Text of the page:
Peter Philips, the Jamaican security minister has ordered a review of the investigations into the death of Woolmer.
Dr Ere Seshaiah, the pathologist who conducted the post mortem on Woolmer, defends his findings. "I am sticking to my findings," he says. "He was murdered. Woolmer is not a first for me, I have been doing autopsies here [in Jamaica] since 1995."
The Jamaica Constabulary Force (JCF) end weeks of speculation by confirming that Bob Woolmer died of natural causes on March 18 and was not murdered. South African and Canadian pathologists had concurred with a finding by a British forensics expert that "Mr Woolmer died of natural causes," Lucius Thomas, the police commissioner, says. In further toxicology tests, "no substance was found to indicate that Bob Woolmer was poisoned".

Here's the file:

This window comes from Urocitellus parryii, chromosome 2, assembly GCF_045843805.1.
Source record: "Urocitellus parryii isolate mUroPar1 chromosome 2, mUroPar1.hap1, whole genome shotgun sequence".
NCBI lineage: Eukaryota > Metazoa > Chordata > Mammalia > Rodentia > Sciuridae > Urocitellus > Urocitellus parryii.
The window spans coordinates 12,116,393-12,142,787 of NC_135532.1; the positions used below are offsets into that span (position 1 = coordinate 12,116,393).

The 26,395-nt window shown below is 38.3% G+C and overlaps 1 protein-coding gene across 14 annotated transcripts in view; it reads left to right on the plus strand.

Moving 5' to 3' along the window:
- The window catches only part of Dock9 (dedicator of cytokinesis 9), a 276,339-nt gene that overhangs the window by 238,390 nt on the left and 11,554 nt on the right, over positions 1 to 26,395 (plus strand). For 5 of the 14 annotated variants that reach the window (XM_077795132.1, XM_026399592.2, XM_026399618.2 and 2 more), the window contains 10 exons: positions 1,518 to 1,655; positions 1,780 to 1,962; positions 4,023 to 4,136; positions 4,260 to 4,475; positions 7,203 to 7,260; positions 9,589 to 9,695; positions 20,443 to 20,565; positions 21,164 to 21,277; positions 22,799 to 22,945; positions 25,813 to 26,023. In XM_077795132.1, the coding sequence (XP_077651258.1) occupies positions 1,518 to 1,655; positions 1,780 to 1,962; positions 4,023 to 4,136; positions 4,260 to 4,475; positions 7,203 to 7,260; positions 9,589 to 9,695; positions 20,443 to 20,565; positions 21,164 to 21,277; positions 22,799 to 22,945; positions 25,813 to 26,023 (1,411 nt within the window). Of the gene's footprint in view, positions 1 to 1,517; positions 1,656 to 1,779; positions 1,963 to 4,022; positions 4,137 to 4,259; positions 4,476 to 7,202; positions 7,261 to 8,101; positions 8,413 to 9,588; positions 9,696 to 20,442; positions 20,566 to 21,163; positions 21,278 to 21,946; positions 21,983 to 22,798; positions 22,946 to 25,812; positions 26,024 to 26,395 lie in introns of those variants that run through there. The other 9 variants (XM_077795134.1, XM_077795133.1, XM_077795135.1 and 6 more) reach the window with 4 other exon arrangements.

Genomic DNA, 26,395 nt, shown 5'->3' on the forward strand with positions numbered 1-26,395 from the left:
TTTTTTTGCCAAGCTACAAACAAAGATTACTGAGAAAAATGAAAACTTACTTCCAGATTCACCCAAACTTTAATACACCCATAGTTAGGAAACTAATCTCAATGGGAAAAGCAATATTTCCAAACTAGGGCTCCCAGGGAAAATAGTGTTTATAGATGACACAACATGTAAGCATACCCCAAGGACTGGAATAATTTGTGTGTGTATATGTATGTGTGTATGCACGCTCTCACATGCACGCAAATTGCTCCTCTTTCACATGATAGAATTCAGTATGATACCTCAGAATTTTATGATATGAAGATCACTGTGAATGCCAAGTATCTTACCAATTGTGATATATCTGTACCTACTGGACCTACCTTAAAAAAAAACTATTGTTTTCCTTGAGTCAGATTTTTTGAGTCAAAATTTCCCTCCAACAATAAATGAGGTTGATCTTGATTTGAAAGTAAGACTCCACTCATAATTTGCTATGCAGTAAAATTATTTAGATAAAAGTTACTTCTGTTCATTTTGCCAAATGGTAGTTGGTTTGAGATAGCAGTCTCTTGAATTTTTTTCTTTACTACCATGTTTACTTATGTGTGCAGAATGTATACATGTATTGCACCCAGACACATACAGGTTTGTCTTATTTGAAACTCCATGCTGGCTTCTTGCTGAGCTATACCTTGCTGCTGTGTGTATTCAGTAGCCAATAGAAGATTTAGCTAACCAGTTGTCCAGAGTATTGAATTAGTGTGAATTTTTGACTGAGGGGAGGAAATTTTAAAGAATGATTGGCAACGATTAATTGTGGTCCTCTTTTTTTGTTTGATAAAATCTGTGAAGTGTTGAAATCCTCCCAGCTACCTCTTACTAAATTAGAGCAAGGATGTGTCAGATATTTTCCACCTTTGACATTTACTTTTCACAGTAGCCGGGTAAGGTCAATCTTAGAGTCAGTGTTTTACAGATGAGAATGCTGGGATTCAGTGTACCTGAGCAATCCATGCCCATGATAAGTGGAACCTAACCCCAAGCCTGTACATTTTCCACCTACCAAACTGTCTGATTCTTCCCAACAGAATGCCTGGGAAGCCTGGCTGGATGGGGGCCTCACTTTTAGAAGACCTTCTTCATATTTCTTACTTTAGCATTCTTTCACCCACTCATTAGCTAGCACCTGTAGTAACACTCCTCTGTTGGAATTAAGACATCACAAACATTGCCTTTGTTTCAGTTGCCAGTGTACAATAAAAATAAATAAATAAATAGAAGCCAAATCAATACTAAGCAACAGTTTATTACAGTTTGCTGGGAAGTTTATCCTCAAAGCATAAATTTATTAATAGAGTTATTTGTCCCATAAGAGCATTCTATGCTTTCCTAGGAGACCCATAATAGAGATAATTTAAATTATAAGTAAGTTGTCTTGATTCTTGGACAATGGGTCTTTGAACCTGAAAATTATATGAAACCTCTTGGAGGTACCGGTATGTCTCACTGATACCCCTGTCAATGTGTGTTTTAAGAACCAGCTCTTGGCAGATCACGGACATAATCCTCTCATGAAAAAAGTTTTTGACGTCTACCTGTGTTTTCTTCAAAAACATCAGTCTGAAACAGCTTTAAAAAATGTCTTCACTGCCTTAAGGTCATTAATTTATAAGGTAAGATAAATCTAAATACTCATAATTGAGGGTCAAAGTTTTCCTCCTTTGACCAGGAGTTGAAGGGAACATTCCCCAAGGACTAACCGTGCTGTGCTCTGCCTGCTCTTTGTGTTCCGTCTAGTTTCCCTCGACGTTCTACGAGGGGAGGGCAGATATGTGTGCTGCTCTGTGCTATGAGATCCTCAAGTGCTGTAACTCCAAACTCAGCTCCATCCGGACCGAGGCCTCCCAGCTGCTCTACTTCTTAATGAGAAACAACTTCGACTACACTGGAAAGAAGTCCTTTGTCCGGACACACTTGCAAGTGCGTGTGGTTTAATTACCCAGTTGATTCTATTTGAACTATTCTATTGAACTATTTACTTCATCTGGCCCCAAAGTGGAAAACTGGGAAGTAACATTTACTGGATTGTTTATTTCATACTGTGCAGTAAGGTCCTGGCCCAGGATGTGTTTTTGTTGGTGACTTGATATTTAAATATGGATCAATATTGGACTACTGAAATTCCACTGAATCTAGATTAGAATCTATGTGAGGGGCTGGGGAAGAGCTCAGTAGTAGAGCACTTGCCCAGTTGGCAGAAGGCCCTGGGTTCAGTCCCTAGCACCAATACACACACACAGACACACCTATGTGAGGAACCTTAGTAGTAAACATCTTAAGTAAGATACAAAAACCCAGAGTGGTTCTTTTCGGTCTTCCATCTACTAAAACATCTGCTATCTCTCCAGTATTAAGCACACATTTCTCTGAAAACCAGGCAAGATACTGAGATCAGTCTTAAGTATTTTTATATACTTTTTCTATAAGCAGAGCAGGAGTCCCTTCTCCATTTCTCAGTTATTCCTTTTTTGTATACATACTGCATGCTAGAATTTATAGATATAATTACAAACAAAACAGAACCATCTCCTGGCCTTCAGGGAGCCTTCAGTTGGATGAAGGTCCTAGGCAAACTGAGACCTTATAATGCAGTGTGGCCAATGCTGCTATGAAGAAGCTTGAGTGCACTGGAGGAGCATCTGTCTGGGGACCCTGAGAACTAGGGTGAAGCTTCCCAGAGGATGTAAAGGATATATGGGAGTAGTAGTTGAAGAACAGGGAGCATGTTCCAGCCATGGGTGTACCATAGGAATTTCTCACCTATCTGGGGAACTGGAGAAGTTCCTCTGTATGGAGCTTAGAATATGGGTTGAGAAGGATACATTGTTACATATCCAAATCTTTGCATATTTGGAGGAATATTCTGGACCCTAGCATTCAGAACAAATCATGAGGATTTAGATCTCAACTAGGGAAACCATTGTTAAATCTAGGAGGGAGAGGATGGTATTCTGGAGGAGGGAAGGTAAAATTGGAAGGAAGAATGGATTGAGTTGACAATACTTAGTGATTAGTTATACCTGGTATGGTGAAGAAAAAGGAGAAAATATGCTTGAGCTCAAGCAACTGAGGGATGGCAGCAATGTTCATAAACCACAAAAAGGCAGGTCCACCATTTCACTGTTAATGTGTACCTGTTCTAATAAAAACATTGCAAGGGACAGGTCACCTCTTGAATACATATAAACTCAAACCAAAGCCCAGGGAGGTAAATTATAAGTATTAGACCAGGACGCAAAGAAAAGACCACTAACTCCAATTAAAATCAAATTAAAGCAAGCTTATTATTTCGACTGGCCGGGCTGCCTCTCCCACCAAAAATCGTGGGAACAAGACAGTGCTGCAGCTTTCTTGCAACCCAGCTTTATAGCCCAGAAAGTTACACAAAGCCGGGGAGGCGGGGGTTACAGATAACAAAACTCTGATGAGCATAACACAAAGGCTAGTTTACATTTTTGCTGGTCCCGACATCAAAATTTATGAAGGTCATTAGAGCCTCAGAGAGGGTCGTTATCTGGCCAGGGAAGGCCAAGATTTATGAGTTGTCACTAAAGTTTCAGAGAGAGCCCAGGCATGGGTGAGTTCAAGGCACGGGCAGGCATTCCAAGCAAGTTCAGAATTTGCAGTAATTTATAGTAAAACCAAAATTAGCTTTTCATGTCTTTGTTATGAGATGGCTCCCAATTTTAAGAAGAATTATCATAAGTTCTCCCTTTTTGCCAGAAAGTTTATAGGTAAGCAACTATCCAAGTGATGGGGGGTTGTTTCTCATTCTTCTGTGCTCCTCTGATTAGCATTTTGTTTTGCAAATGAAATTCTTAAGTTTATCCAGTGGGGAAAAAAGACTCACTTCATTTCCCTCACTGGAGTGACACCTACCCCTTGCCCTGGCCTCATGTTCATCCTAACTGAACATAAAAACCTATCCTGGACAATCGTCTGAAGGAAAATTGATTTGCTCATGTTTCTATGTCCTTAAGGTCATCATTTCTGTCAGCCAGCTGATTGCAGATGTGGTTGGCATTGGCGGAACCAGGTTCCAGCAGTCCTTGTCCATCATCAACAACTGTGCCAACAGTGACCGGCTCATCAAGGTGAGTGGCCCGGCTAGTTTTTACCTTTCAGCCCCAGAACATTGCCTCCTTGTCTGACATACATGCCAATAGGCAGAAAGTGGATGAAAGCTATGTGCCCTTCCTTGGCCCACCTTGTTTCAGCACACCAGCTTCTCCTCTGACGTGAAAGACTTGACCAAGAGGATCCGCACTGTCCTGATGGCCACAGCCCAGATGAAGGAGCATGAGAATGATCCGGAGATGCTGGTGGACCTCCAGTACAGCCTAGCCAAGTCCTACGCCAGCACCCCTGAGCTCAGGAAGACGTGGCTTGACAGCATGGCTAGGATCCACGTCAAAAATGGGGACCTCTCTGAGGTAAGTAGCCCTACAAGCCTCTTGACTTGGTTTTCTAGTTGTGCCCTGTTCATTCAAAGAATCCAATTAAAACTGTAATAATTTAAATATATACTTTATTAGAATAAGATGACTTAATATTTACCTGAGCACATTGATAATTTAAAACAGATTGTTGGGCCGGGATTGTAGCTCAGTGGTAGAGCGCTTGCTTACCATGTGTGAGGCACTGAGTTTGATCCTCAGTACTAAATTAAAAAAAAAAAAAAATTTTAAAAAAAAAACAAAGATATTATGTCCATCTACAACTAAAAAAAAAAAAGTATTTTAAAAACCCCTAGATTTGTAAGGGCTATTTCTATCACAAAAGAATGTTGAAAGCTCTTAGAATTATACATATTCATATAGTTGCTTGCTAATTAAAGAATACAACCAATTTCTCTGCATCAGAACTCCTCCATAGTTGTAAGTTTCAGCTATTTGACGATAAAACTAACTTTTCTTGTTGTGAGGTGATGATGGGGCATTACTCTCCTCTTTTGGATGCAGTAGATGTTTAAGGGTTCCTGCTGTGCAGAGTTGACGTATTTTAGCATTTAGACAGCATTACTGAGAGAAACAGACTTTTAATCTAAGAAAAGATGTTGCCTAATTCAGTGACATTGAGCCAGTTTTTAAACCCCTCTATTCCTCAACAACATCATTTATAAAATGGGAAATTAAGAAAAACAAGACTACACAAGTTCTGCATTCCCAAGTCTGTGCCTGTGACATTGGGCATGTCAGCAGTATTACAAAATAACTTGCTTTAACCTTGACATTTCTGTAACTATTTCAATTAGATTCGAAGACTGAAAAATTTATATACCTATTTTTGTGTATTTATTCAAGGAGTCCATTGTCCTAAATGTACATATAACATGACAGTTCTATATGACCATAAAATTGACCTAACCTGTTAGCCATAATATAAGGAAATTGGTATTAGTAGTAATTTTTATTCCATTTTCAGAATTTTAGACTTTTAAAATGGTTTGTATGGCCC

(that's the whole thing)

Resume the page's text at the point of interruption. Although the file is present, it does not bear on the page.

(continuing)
The Pakistan board expresses relief at the news. Nasim Ashraf, chairman of the board, tells Cricinfo that it is now time to move on and that there are unlikely to be any legal ramifications from this.
Paul Condon, the head of the ICC's corruption-busting force, says said that people who linked Woolmer's death to match-fixing should now "shut up."
Pressure is growing on the pathologist whose post mortem led Jamaican police to launch a murder investigation to resign. And Mark Shields, the deputy commissioner of police, has slightly distanced himself from his findings. "Usually we investigate a murder and we look for suspects but on this occasion, because of the lack of evidence to support the pathologist what we've done is gone out to prove it's not a murder," he told The Times. "We have to go with what the pathologist gives, and if I'd ignored it and it had turned out to be true I would have been lambasted for not treating it seriously."